I think you're approaching the question in the wrong way. The whole point is that you can show that for $\Re(s) > 1$, $$\Phi(s) = \sum_{p}{\frac{\log p}{p^s}} = \frac{1}{s - 1} + E(s),$$ where the function $E(s)$ is holomorphic meromorphic on the larger open half-plane $\Re(s) > 1/2$ ; with poles possibly at the zeroes of $\zeta(s)$; in fact, Zagier shows that $$E(s) = - \frac{\zeta'(s)}{\zeta(s)} - \frac{1}{s - 1} - \sum_{p}{\frac{\log p}{p^s (p^s - 1)}}.$$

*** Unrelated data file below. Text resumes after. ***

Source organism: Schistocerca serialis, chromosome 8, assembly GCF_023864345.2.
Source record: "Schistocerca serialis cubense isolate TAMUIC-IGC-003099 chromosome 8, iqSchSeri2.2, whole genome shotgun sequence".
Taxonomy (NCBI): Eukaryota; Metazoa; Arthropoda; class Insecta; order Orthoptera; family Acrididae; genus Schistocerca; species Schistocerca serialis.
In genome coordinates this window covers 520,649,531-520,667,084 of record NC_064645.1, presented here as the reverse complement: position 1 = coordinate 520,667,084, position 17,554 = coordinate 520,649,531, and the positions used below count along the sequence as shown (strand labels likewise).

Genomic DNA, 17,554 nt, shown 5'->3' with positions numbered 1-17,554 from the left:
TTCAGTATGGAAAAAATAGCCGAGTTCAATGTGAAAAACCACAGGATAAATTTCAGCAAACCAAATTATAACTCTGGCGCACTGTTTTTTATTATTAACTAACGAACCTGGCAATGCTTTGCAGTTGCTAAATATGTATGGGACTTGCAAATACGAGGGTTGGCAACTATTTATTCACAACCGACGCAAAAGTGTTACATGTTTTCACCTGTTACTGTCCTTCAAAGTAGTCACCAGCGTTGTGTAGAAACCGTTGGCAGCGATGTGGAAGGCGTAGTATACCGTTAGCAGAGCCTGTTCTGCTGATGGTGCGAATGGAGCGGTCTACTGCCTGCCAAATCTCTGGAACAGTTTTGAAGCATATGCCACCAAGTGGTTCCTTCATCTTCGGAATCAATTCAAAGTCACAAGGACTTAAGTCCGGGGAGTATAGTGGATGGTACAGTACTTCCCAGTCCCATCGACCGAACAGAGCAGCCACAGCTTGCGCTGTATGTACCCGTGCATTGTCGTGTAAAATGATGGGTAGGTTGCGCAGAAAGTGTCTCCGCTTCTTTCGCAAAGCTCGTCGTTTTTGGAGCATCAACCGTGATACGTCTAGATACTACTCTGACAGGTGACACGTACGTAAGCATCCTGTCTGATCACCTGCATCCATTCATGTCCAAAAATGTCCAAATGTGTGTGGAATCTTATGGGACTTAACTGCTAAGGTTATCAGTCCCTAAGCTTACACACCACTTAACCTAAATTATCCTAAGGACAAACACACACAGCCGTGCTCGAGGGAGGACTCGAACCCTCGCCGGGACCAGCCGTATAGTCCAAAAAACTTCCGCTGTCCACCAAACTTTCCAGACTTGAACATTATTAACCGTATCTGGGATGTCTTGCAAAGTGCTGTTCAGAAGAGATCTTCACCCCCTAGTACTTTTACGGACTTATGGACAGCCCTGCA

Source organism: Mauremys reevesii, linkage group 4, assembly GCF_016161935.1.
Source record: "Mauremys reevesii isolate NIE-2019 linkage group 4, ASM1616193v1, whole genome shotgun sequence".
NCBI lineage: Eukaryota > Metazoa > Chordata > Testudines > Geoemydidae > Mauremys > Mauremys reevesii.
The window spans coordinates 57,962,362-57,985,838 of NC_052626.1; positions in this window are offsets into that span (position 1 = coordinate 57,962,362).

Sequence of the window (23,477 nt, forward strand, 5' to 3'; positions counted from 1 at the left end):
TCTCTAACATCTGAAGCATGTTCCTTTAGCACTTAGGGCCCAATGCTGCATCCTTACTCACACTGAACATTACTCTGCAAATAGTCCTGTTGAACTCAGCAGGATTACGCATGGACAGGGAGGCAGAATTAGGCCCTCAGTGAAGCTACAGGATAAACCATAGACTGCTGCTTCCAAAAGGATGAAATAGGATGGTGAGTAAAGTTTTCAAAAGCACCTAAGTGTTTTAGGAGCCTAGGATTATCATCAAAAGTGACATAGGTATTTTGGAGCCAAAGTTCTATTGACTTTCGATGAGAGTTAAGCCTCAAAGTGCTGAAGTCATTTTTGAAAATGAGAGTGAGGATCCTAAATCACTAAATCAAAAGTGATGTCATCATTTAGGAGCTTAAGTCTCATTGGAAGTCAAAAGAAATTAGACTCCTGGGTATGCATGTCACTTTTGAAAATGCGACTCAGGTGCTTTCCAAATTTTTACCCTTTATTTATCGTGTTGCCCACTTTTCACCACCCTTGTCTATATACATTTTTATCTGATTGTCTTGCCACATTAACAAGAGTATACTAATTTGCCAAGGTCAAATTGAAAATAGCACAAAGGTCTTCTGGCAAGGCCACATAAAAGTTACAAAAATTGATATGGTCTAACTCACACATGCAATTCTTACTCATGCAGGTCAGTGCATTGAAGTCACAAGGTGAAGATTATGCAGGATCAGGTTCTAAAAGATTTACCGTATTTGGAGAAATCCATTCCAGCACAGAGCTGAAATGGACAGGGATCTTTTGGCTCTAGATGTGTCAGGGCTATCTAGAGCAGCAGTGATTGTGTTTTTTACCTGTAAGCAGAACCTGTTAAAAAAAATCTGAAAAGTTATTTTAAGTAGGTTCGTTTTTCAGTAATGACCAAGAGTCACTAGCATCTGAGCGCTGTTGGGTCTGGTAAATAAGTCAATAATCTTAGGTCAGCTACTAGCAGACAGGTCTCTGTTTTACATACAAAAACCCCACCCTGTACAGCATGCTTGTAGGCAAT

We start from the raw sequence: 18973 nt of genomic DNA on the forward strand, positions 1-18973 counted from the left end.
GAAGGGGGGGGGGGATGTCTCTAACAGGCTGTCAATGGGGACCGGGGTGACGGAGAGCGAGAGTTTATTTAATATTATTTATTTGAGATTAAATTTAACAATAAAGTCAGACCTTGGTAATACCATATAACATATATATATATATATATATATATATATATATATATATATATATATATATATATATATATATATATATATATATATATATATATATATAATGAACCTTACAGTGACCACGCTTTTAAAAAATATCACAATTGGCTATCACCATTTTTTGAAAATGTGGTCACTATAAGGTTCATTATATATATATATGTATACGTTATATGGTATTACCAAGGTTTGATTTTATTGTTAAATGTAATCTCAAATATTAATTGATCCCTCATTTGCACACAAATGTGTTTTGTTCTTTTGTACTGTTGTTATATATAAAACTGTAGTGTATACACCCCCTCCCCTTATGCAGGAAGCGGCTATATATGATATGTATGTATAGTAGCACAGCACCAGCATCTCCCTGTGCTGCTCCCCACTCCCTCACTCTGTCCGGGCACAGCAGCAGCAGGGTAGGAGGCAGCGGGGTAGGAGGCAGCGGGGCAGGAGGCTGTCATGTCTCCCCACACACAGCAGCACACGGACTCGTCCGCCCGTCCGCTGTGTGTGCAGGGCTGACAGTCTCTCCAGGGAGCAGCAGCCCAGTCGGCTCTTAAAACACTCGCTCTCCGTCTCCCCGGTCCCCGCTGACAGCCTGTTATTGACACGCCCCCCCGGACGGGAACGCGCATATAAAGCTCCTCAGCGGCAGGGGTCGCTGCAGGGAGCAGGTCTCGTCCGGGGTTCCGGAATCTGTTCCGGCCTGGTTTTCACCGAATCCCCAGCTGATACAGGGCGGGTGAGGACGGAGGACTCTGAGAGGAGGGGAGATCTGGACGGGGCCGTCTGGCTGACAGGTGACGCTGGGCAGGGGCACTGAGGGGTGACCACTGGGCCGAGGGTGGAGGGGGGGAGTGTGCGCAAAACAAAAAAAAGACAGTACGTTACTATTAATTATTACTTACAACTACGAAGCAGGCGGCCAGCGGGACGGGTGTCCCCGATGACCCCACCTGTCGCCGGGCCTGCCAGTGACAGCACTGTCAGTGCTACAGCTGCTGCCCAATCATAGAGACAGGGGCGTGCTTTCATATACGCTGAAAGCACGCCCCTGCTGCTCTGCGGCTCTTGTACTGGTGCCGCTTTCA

Basically, this is saying that $\Phi(s)$ is meromorphic on an open neighbourhood of $\Re(s) > 1/2$ \geq 1$with a simple pole at$s = 1$, and the expansion above shows that the residue of$\Phi(s)$at$s = 1$is equal to$1$. This is precisely the same as saying that $$\lim_{\varepsilon \to 0} \varepsilon \Phi(1 + \varepsilon) = 1.$$ Indeed, we have that $$\lim_{\varepsilon \to 0} \varepsilon \Phi(1 + \varepsilon) = \lim_{\varepsilon \to 0} \frac{\varepsilon}{1 + \varepsilon - 1} + \lim_{\varepsilon \to 0} \varepsilon E(1 + \varepsilon),$$ and the first limit tends to$1$(obviously) while the second limit tends to zero (as$E(1 + \varepsilon)$tends to something finite). If you don't understand this method at all (i.e. all about meromorphic extensions of functions, poles, and residues), then this is probably due to a lack of background in complex analysis. Seeing as this proof of the prime number theorem is all about complex analysis, I'd recommend reading up on all these basics beforehand. 1 I think you're approaching the question in the wrong way. The whole point is that you can show that for$\Re(s) > 1$, $$\Phi(s) = \sum_{p}{\frac{\log p}{p^s}} = \frac{1}{s - 1} + E(s),$$ where the function$E(s)$is holomorphic on the larger half-plane$\Re(s) > 1/2$; in fact, Zagier shows that $$E(s) = - \frac{\zeta'(s)}{\zeta(s)} - \frac{1}{s - 1} - \sum_{p}{\frac{\log p}{p^s (p^s - 1)}}.$$ Basically, this is saying that$\Phi(s)$is meromorphic on$\Re(s) > 1/2$with a simple pole at$s = 1$, and the expansion above shows that the residue of$\Phi(s)$at$s = 1$is equal to$1$. This is precisely the same as saying that $$\lim_{\varepsilon \to 0} \varepsilon \Phi(1 + \varepsilon) = 1.$$ Indeed, we have that $$\lim_{\varepsilon \to 0} \varepsilon \Phi(1 + \varepsilon) = \lim_{\varepsilon \to 0} \frac{\varepsilon}{1 + \varepsilon - 1} + \lim_{\varepsilon \to 0} \varepsilon E(1 + \varepsilon),$$ and the first limit tends to$1$(obviously) while the second limit tends to zero (as$E(1 + \varepsilon)\$ tends to something finite).